· Karyopharm Therapeutics has announced that its lead drug candidate, Selinexor
(KPT-330), has received orphan drug designation from the FDA for the treatment of Diffuse Large B-Cell Lymphoma (DLBCL), an aggressive form of Non-Hodgkin lymphoma (NHL). DLBCL is the most common of the aggressive NHLs, accounting for up to 30% of newly-diagnosed cases of NHL in the US.
According to the American Cancer Society, about 70,800 patients will be diagnosed the disease here, and an estimated 18,990 patients will die from the disease this year alone. However, government experts state that 50% of patients under the age of 65, and who “have good organ function, may be able to be cured with high dose chemotherapy combined with transplanted stem cells.”
· "The granting of Orphan Drug Designation by the FDA for DLBCL is another significant milestone in the Selinexor development program," commented Karyopharm, founder, CSO and President Dr. Sharon Shacham. "There are limited treatment options for patients with relapsed or refractory DLBCL, with no new agents approved for this indication over the past two decades. Many patients relapse after responding to multi-agent first-line therapy. The fundamental treatment of DLBCL has changed little in the past two decades, with no new or targeted agents approved for this indication. Accordingly, we are excited about the prospects for Selinexor's novel mechanism of action to potentially treat this patient population, either alone or in combination with other therapies."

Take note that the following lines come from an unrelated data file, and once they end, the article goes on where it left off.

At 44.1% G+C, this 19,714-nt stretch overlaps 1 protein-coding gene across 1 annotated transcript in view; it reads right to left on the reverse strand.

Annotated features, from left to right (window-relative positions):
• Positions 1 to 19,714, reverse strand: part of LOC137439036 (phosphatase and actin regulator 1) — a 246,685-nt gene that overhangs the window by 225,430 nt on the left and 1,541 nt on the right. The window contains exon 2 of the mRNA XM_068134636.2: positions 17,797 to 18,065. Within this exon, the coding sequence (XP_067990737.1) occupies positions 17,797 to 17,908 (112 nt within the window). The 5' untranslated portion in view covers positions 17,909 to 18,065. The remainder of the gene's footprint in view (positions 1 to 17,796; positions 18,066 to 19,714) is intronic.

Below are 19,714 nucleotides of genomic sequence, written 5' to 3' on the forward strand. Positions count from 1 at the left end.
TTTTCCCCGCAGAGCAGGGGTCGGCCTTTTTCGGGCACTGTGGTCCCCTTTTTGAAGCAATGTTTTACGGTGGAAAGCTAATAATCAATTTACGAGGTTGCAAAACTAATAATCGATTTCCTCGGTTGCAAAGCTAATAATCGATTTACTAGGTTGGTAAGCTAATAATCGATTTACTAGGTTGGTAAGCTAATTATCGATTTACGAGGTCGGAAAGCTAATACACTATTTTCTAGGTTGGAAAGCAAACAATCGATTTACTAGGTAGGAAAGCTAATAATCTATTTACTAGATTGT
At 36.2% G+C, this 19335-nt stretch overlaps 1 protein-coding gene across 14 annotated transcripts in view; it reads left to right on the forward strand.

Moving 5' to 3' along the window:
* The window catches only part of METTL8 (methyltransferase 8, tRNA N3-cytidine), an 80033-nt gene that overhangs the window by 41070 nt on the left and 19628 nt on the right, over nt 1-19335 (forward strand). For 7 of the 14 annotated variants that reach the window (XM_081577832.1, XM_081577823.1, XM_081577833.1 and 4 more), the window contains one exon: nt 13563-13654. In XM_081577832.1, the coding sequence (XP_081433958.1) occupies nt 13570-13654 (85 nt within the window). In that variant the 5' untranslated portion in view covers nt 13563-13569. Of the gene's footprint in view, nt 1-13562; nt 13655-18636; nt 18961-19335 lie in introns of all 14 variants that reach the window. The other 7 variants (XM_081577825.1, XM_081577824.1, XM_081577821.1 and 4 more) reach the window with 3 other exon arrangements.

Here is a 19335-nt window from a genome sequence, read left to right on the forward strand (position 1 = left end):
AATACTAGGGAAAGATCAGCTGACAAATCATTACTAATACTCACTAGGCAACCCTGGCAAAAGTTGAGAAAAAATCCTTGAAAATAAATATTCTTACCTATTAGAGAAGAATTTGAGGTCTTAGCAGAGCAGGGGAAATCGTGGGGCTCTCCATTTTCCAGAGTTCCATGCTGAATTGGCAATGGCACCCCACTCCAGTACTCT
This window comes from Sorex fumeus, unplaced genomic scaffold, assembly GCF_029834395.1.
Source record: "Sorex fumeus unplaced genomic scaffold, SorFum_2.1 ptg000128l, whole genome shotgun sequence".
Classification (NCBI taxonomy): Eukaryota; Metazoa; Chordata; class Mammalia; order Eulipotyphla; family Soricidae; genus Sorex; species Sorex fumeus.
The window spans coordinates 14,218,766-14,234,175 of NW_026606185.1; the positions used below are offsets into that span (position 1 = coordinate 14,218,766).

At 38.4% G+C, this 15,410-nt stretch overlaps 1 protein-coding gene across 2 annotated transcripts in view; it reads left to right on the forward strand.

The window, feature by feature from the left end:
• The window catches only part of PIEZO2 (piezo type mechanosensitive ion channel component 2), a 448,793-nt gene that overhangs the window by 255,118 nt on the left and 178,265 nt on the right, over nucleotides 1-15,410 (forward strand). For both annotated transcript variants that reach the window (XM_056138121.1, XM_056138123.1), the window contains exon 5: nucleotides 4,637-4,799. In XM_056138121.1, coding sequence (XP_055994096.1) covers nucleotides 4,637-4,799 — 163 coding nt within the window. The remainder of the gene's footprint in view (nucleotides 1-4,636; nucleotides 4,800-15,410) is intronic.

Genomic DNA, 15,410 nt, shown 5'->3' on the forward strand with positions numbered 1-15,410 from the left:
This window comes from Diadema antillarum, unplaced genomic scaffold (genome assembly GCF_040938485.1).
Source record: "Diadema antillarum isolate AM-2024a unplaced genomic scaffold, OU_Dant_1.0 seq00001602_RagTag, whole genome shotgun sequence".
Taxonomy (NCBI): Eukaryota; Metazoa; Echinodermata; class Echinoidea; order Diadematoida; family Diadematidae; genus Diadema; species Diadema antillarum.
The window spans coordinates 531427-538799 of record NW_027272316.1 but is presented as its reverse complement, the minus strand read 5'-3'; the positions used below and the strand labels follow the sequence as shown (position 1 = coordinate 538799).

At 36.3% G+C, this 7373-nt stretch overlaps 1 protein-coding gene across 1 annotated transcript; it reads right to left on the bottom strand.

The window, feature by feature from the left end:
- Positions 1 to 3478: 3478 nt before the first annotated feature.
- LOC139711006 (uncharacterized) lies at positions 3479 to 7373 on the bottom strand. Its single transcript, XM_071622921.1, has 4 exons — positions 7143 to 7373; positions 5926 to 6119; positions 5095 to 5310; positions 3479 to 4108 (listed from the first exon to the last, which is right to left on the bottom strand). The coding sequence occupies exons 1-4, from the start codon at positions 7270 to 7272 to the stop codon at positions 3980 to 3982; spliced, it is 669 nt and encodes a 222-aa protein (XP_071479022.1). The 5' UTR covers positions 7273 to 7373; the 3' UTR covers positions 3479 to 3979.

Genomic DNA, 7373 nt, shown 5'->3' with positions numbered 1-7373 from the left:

"We are encouraged by the response data in patients with DLBCL who have received Selinexor in our ongoing Phase 1 clinical trial in advanced hematological malignancies,” added. Michael G. Kauffman, MD, PhD, the company’s Chief Executive Officer. “We look forward to the commencement of additional trials in patients with DLBCL, including a
registration-directed clinical trial of Selinexor and investigator-sponsored combination studies of Selinexor. We plan to present updated clinical data for Selinexor across multiple indications, including DLBCL, at ASCO 2014."
According to Kauffman, Selinexor works by “binding to the nuclear export protein XPO1 (also called CRM1), leading to the accumulation of tumor suppressor proteins in the cell nucleus, which subsequently reinitiates and amplifies their tumor suppressor function. This is believed to lead to the selective induction of apoptosis in cancer cells, while largely sparing normal cells.”